We have XML configurations in some Wind River software, so we need to document those XML elements and attributes. When we document our DITA implementation for our writing team, we also mention XML elements and attributes. Here are my thoughts on our transition process, and on XML domains in DITA.
I am looking forward to replacing the DITA 4 Publisher’s XML domain with DITA 1.3’s XML Mention Domain. I think the only difference is that <xmlelem> becomes <xmlelement>. We will have to allow the old element “forever” since it is found in topics in our CMS, including tagged copies of our releases.
We are using Schematron to enforce rules in the oXygen editor, so we will likely use that to ask writers to change instances of <xmlelem> to <xmlelement> when they edit a topic containing the old element.
Also, we mention the names of our doctypes. We consider doctypes to be different from regular XML elements, so <xmlelement> is not suitable. We use (writing from home here – guessing the correct spelling) <doctype-name>.
Does anyone else mention the name of XML Doctypes in your documentation? Do you use <xmlelement>? What do you do instead?
I assume here that you have already identified a need for a version control system. Choosing one may be your next step.
First choice: Use whatever version control system your developers use.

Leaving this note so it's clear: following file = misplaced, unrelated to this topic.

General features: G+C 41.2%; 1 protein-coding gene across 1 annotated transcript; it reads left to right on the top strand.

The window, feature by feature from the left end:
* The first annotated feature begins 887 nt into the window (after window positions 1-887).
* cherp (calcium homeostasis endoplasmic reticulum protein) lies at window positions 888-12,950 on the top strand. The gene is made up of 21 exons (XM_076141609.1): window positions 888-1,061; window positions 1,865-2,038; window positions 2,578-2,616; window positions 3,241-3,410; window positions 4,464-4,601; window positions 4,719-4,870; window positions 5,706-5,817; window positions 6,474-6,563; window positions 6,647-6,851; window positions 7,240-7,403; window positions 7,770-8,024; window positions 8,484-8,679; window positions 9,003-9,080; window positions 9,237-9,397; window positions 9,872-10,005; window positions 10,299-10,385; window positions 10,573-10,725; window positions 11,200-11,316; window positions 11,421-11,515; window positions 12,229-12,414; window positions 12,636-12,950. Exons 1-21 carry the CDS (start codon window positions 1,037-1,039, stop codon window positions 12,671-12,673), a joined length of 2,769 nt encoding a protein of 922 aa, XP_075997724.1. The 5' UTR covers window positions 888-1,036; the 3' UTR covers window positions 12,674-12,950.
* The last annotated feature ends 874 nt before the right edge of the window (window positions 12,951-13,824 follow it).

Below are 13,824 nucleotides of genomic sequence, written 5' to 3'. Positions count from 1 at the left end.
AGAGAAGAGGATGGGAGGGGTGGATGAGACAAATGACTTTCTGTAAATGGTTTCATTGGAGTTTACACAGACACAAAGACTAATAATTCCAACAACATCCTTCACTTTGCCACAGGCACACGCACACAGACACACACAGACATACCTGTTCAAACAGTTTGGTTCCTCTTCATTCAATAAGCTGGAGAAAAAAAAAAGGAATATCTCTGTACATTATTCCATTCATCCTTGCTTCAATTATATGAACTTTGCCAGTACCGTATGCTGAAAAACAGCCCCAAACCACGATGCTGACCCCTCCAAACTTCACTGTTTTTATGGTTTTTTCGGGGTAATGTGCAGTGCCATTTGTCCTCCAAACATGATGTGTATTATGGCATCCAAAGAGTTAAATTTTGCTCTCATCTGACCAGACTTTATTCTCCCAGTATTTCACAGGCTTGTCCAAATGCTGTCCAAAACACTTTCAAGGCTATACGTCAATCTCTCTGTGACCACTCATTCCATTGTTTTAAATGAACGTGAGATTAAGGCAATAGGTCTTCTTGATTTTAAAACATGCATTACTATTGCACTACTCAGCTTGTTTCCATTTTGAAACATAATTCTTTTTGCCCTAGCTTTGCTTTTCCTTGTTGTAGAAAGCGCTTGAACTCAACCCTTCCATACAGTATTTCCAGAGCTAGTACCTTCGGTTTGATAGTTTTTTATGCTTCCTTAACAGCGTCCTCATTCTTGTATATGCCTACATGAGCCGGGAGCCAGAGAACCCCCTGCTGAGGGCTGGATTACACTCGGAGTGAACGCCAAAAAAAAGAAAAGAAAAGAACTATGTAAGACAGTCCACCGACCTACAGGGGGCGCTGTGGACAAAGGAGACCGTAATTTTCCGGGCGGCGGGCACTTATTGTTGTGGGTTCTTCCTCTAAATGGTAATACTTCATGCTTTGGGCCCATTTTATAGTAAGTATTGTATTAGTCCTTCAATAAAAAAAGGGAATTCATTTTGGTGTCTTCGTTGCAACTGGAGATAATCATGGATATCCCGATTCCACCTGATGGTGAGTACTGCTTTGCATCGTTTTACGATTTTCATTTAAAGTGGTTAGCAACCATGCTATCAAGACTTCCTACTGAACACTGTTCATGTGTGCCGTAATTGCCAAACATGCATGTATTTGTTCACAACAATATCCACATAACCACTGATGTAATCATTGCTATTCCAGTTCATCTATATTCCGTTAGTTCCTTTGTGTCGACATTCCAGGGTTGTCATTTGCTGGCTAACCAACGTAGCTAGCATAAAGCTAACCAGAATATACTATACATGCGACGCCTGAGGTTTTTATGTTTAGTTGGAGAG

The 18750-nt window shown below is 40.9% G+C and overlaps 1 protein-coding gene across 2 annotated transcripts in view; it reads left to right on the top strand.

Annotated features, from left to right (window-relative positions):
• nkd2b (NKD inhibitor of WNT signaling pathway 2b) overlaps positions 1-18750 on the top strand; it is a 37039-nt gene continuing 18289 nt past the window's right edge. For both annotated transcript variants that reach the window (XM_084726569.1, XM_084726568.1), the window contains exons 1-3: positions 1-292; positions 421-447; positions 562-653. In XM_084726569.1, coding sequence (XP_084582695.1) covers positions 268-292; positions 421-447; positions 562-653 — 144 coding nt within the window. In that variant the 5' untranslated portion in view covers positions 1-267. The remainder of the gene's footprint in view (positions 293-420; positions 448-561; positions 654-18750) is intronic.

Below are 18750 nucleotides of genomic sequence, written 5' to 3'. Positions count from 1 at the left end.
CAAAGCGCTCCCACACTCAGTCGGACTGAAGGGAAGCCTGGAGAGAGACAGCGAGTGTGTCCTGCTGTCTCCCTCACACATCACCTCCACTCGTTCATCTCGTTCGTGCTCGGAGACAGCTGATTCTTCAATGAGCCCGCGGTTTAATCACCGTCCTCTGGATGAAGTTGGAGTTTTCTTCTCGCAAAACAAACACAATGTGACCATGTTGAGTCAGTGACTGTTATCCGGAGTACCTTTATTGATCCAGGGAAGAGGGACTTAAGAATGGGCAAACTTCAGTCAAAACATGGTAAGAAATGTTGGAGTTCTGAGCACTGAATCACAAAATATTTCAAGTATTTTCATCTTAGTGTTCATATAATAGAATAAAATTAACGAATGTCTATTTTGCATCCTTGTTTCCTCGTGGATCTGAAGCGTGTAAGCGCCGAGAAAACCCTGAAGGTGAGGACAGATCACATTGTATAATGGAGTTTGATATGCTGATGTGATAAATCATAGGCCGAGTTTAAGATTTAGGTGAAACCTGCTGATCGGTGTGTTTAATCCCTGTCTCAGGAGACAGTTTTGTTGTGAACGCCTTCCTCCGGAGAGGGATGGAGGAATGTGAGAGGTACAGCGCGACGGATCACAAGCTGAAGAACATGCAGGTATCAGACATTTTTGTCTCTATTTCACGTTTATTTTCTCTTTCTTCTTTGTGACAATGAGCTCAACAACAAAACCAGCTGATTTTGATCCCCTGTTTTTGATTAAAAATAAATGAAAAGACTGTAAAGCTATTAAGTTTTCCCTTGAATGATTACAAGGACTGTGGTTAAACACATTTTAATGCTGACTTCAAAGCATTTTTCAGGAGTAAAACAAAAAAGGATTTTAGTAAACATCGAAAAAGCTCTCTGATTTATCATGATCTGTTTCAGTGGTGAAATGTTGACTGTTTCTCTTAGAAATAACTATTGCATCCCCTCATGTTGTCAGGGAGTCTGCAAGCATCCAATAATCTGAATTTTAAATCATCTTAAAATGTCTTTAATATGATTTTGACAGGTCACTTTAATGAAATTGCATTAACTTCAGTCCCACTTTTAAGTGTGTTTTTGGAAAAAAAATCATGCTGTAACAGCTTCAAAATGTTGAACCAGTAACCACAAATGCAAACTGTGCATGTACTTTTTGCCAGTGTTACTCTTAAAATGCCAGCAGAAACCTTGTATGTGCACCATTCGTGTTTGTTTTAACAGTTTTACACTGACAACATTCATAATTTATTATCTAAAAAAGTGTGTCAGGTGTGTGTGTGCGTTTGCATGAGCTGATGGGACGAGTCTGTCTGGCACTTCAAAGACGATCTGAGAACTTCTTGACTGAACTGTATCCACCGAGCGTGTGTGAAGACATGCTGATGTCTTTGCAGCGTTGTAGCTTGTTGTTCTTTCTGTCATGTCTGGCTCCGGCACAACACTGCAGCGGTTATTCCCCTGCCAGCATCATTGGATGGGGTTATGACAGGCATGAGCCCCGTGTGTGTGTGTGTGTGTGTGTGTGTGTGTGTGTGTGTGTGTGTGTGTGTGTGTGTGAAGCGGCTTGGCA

- Your department may have to pay for a license on the server software, but you will have advice and assistance readily available.
- Some of your writers will use it for different tech pubs projects and get proficient at a tool that is crucial to your company’s developers.
- You may be able to piggyback your server license on theirs.
- The IT department that set up their server for version control already knows how to do that. When you get your own server, they will already know how to set it up.
Second choice: Git
- This is one of the most popular open source version control systems.
Even if your company does not use it, you should be able to find help and advice in your development team. Check that this is true at your company before you make a decision.
- Like most version control systems, there are GUI tools for Git, so you are not restricted to command line access to your data. On Windows, TortoiseGit is good, easy to use, and free.
- Several companies provide commercial servers for Git, including Atlassian. Atlassian’s BitBucket server is inexpensive, but full-featured and easy to use and administer.
There are open source servers for Git.
- Pay extra, if necessary, to keep your data in a separate storage area from the developer’s data. This storage area is usually called a repository, which is abbreviated repo.